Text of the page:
Biking for business

Organizers hope Cycling Series will brand Sharon

By Christopher Bennett


“We’re trying to bring money into these little towns. It might not be a ton of money, but we’re hoping that in five years, if it catches on, there will be more…” – Lon Haldeman, Sharon Cycle Series organizer

Lon Haldeman rides tandem with Hope Wandersee, Watertown, during a recent 250-trek from the Missis-sippi River back to the annual burn camp in East Troy, where she and about 70 other kids, were treated to a variety of other outdoor activities.

The roots of the Sharon Cycling Series run deep through resident Lon Haldeman’s past.

As a boy, he passed the time riding his bike from his Harvard, Ill. home down serene, sparsely traveled country roads.

“Even before I was doing cross country riding, on these same roads at age 12 I’d ride to the ice cream stands in Clinton and Darien and Fontana,” Haldeman said, “on a one-speed banana seat bike.”

Haldeman’s passion led him to be the first individual to bike across the United States in 10 days, which he accomplished in 1982.

It also led him to spearhead the development of the Sharon Cycling Series.

The ribbon cutting is at 12:30 p.m. Aug. 18 at Sharon’s Veterans Park Gazebo. The kickoff corresponds with the village’s annual Round’da Manure riding tour.

Village of Sharon President Diana Dykstra said hundreds of bicyclists are expected to attend. Local and state dignitaries also will be present. A pig roast will also be held.

“This is not just your traditional Midwestern ride through the farms.  This is a series of bike loops that intimately connects us with our neighbors, showcasing our true old-fashioned small town American culture,” she said.

In addition to celebrating the opening of the Series the anniversary of Haldeman’s record-setting cross-country feat will be commemorated.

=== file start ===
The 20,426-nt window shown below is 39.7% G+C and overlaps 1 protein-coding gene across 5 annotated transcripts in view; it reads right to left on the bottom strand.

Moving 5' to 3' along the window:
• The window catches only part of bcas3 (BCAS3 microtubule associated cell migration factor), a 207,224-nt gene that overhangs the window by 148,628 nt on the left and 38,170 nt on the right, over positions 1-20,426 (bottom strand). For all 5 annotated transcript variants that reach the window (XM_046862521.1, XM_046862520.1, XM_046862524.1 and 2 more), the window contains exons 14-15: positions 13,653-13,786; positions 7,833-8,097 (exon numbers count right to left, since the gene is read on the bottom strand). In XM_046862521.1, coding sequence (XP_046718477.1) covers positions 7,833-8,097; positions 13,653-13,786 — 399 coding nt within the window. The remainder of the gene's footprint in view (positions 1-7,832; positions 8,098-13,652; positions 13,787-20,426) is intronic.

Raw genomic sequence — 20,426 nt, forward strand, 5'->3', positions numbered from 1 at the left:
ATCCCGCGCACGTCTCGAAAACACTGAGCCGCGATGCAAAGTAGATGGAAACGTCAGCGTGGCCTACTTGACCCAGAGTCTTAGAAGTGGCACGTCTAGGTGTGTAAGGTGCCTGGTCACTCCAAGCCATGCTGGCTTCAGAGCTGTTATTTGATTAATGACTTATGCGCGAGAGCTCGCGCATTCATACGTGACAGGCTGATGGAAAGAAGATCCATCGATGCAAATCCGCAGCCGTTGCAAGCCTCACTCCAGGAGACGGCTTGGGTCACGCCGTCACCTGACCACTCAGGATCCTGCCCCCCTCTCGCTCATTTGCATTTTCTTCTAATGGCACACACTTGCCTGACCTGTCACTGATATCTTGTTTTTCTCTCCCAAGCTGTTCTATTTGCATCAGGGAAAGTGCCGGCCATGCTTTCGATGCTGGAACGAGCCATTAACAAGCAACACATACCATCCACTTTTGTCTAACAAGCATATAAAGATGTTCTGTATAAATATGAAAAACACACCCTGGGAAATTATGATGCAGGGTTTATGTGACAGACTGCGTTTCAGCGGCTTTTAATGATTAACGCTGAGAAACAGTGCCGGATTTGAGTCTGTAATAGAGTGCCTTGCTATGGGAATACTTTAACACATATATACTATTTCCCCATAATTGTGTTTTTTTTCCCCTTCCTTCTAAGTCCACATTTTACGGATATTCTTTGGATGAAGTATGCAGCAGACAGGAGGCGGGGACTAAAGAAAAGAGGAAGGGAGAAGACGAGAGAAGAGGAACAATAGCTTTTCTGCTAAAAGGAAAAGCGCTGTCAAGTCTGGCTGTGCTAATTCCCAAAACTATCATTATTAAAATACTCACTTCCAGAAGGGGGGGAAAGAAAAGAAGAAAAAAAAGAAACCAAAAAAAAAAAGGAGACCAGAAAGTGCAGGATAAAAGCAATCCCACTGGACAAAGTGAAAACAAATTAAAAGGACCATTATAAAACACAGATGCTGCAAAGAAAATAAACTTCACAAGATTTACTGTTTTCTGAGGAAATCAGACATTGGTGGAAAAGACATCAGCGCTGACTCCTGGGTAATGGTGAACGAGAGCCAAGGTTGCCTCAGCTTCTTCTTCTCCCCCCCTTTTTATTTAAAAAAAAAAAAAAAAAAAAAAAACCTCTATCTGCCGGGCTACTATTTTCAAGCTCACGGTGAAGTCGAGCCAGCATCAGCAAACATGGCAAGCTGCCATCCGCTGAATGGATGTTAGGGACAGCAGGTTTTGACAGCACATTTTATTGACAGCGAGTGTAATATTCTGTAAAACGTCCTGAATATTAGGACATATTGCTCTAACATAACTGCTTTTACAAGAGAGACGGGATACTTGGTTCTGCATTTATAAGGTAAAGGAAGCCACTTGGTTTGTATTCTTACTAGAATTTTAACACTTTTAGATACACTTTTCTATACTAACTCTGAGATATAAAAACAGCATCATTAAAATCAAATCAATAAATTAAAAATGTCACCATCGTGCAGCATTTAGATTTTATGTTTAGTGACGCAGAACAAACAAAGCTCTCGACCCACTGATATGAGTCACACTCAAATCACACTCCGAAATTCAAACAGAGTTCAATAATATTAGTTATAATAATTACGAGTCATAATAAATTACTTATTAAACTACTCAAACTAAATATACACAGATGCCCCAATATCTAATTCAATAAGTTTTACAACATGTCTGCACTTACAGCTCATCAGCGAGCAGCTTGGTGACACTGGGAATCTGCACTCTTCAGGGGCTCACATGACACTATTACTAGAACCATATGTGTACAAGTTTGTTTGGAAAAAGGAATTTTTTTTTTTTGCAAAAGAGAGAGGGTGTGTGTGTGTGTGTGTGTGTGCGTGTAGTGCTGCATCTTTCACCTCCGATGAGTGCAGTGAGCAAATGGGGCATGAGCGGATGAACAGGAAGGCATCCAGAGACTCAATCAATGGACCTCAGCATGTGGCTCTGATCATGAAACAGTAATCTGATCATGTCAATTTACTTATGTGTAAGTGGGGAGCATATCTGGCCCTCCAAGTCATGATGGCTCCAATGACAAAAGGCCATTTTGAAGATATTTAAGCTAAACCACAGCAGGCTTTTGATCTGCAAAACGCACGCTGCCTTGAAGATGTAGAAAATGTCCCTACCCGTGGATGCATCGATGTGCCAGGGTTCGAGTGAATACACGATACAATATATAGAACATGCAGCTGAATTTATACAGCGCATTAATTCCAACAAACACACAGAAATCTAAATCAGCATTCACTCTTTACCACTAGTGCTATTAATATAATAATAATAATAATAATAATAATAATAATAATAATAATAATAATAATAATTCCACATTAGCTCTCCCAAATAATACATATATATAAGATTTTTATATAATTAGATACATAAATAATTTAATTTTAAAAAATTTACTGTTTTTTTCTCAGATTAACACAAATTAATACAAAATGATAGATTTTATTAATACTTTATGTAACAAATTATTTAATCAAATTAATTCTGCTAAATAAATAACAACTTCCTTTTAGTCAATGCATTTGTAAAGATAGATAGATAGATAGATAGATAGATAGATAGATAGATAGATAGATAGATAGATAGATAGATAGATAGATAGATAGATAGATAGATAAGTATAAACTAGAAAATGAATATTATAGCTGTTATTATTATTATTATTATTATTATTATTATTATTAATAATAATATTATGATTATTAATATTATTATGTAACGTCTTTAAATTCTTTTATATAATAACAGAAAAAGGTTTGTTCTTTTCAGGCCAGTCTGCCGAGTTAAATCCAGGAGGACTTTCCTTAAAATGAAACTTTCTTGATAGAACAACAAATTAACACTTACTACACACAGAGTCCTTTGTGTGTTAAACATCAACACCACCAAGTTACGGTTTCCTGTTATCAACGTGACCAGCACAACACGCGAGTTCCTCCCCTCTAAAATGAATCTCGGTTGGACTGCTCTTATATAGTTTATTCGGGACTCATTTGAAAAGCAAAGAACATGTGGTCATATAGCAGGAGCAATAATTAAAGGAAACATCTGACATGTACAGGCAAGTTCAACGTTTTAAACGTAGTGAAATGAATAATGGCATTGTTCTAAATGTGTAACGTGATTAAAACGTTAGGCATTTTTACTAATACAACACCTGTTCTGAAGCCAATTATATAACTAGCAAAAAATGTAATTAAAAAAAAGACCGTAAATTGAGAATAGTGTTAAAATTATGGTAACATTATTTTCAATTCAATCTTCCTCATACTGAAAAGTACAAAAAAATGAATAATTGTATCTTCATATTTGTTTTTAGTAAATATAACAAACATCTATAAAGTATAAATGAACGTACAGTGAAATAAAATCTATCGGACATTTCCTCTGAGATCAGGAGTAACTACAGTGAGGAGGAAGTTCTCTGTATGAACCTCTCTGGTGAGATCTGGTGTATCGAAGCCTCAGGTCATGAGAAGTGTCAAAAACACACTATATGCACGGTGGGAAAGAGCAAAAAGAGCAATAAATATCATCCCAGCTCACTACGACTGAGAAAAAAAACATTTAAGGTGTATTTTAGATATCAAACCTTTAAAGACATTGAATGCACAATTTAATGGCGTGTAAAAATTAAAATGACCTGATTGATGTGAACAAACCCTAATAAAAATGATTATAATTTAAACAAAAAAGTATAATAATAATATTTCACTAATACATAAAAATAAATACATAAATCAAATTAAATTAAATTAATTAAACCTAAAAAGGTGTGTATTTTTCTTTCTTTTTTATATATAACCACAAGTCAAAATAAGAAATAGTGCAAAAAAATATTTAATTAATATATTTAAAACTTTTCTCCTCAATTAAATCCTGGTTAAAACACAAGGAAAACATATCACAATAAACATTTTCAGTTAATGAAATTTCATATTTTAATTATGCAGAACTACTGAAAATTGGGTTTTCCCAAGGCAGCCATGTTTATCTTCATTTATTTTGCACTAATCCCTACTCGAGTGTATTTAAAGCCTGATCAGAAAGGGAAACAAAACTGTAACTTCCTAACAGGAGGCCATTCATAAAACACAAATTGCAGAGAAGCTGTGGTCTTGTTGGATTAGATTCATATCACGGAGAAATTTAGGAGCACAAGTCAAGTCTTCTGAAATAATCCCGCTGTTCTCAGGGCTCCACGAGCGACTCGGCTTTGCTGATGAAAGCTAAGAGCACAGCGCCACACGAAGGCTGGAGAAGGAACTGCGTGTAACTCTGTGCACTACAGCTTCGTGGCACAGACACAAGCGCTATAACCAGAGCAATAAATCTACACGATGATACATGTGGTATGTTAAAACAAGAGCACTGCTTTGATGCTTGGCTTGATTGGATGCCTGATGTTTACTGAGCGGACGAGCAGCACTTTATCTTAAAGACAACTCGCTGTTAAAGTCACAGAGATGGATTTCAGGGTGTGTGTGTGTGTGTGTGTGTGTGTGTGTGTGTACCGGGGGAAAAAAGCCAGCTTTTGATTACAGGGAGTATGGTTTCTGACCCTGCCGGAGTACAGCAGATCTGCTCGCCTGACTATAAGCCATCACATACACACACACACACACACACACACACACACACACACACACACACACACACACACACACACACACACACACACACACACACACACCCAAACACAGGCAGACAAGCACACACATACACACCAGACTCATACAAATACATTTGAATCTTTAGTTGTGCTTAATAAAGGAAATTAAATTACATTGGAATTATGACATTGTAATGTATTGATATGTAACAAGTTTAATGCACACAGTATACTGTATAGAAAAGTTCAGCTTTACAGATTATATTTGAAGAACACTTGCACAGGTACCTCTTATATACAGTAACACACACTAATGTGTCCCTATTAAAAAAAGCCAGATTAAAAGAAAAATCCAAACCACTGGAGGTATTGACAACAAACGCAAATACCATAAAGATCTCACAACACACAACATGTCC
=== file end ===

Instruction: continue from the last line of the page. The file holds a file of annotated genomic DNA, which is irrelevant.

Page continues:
The Sharon Cycling Series is a set of four road courses on sparsely traveled roads that are suited to the recreational biker. The trails run through numerous small towns and also through farmland.

There is a North, South, East and West route, and each is roughly 20 miles in length. Sharon serves as the hub.

“We’re surrounded by 15 miles of corn in every direction,” Haldeman said. “It’s been that way for 40 years and it’s probably not going to change a lot in the next 20 years.”

The Series runs through the communities of Sharon, Fontana, Darien, Walworth, Clinton and Capron, Ill. and Boone County, Ill.

“There are these little towns that are drying up and no one goes to them anymore,” Haldeman said. “I asked, ‘What do these little towns have to offer?’”

Dykstra said the Series offers Sharon a chance to develop an event of distinction.

“We’ve been trying to hang our hat on something we believe in that we can dig our feet into and make a difference,” Dykstra said. “It’s basically branding your community.”

Efforts are under way to expand the economic development of the Series, along with enhancing tourism opportunities.

Haldeman, who runs long-distance biking tours for a living through his company PAC Tours, said the chance for an economic impact is very real.

“We’re trying to bring money into these little towns, and we’re working on an economic development plan,” Haldeman said. “It might not be a ton of money, but we’re hoping that in five years, if it catches on, there will be more.”


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